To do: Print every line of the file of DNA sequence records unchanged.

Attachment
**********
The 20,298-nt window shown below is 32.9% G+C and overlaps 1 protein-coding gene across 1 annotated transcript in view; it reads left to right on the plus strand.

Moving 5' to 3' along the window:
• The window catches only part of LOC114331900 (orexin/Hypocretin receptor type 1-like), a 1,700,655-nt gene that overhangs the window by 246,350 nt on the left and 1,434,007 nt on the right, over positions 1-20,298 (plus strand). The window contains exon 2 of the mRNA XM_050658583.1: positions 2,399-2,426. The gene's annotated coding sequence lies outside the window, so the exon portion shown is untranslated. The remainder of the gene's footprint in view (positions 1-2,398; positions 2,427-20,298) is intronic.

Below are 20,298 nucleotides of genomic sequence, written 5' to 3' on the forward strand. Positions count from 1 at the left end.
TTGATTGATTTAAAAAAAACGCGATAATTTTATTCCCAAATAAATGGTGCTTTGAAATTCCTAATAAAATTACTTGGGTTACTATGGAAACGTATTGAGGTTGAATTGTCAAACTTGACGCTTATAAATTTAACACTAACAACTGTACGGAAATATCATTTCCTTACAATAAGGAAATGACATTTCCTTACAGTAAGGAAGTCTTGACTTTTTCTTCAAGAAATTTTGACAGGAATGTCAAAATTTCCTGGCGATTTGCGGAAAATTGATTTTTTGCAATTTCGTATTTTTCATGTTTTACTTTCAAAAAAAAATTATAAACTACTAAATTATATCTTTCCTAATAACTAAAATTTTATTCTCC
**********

The 20,298-nt window shown below is 32.9% G+C and overlaps 1 protein-coding gene across 1 annotated transcript in view; it reads left to right on the plus strand.

Moving 5' to 3' along the window:
• The window catches only part of LOC114331900 (orexin/Hypocretin receptor type 1-like), a 1,700,655-nt gene that overhangs the window by 246,350 nt on the left and 1,434,007 nt on the right, over positions 1-20,298 (plus strand). The window contains exon 2 of the mRNA XM_050658583.1: positions 2,399-2,426. The gene's annotated coding sequence lies outside the window, so the exon portion shown is untranslated. The remainder of the gene's footprint in view (positions 1-2,398; positions 2,427-20,298) is intronic.

Below are 20,298 nucleotides of genomic sequence, written 5' to 3' on the forward strand. Positions count from 1 at the left end.
TTGATTGATTTAAAAAAAACGCGATAATTTTATTCCCAAATAAATGGTGCTTTGAAATTCCTAATAAAATTACTTGGGTTACTATGGAAACGTATTGAGGTTGAATTGTCAAACTTGACGCTTATAAATTTAACACTAACAACTGTACGGAAATATCATTTCCTTACAATAAGGAAATGACATTTCCTTACAGTAAGGAAGTCTTGACTTTTTCTTCAAGAAATTTTGACAGGAATGTCAAAATTTCCTGGCGATTTGCGGAAAATTGATTTTTTGCAATTTCGTATTTTTCATGTTTTACTTTCAAAAAAAAATTATAAACTACTAAATTATATCTTTCCTAATAACTAAAATTTTATTCTCC